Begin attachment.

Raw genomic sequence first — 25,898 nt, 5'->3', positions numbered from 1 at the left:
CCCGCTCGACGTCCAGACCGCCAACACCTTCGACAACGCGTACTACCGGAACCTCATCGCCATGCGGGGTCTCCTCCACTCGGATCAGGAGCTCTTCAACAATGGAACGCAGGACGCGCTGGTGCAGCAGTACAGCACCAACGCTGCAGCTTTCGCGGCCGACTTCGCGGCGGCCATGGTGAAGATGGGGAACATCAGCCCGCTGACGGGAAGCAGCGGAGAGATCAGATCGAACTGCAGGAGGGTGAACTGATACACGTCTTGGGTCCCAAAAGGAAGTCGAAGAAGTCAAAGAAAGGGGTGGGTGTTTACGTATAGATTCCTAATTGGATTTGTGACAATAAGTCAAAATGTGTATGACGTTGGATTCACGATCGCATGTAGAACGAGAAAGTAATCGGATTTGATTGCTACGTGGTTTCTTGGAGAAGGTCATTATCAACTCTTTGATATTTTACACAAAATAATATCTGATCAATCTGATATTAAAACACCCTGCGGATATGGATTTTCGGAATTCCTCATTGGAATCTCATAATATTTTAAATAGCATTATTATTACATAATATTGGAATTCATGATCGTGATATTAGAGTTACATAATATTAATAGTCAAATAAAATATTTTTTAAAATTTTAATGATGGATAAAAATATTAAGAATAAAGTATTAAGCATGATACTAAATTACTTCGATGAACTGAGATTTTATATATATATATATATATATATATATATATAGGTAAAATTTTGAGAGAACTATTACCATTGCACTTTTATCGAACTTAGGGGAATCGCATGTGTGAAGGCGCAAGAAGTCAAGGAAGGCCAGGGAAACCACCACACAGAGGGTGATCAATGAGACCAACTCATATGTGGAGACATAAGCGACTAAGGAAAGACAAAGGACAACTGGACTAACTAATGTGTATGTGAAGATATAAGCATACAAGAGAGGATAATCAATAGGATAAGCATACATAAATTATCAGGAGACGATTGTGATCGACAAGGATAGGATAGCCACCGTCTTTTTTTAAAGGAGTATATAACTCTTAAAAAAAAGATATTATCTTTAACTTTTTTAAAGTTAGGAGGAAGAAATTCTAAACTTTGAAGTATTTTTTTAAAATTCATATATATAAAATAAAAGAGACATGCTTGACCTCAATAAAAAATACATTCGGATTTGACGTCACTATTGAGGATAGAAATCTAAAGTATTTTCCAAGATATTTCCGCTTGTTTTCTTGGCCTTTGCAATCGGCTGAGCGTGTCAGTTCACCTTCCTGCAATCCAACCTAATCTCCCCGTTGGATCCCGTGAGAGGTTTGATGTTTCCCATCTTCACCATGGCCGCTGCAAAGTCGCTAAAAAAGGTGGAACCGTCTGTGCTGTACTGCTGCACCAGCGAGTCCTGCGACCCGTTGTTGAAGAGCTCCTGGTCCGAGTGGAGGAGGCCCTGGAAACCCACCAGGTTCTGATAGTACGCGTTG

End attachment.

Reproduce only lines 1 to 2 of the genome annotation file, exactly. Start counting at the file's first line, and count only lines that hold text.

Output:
Raw genomic sequence first — 25,898 nt, 5'->3', positions numbered from 1 at the left:
CCCGCTCGACGTCCAGACCGCCAACACCTTCGACAACGCGTACTACCGGAACCTCATCGCCATGCGGGGTCTCCTCCACTCGGATCAGGAGCTCTTCAACAATGGAACGCAGGACGCGCTGGTGCAGCAGTACAGCACCAACGCTGCAGCTTTCGCGGCCGACTTCGCGGCGGCCATGGTGAAGATGGGGAACATCAGCCCGCTGACGGGAAGCAGCGGAGAGATCAGATCGAACTGCAGGAGGGTGAACTGATACACGTCTTGGGTCCCAAAAGGAAGTCGAAGAAGTCAAAGAAAGGGGTGGGTGTTTACGTATAGATTCCTAATTGGATTTGTGACAATAAGTCAAAATGTGTATGACGTTGGATTCACGATCGCATGTAGAACGAGAAAGTAATCGGATTTGATTGCTACGTGGTTTCTTGGAGAAGGTCATTATCAACTCTTTGATATTTTACACAAAATAATATCTGATCAATCTGATATTAAAACACCCTGCGGATATGGATTTTCGGAATTCCTCATTGGAATCTCATAATATTTTAAATAGCATTATTATTACATAATATTGGAATTCATGATCGTGATATTAGAGTTACATAATATTAATAGTCAAATAAAATATTTTTTAAAATTTTAATGATGGATAAAAATATTAAGAATAAAGTATTAAGCATGATACTAAATTACTTCGATGAACTGAGATTTTATATATATATATATATATATATATATATATAGGTAAAATTTTGAGAGAACTATTACCATTGCACTTTTATCGAACTTAGGGGAATCGCATGTGTGAAGGCGCAAGAAGTCAAGGAAGGCCAGGGAAACCACCACACAGAGGGTGATCAATGAGACCAACTCATATGTGGAGACATAAGCGACTAAGGAAAGACAAAGGACAACTGGACTAACTAATGTGTATGTGAAGATATAAGCATACAAGAGAGGATAATCAATAGGATAAGCATACATAAATTATCAGGAGACGATTGTGATCGACAAGGATAGGATAGCCACCGTCTTTTTTTAAAGGAGTATATAACTCTTAAAAAAAAGATATTATCTTTAACTTTTTTAAAGTTAGGAGGAAGAAATTCTAAACTTTGAAGTATTTTTTTAAAATTCATATATATAAAATAAAAGAGACATGCTTGACCTCAATAAAAAATACATTCGGATTTGACGTCACTATTGAGGATAGAAATCTAAAGTATTTTCCAAGATATTTCCGCTTGTTTTCTTGGCCTTTGCAATCGGCTGAGCGTGTCAGTTCACCTTCCTGCAATCCAACCTAATCTCCCCGTTGGATCCCGTGAGAGGTTTGATGTTTCCCATCTTCACCATGGCCGCTGCAAAGTCGCTAAAAAAGGTGGAACCGTCTGTGCTGTACTGCTGCACCAGCGAGTCCTGCGACCCGTTGTTGAAGAGCTCCTGGTCCGAGTGGAGGAGGCCCTGGAAACCCACCAGGTTCTGATAGTACGCGTTG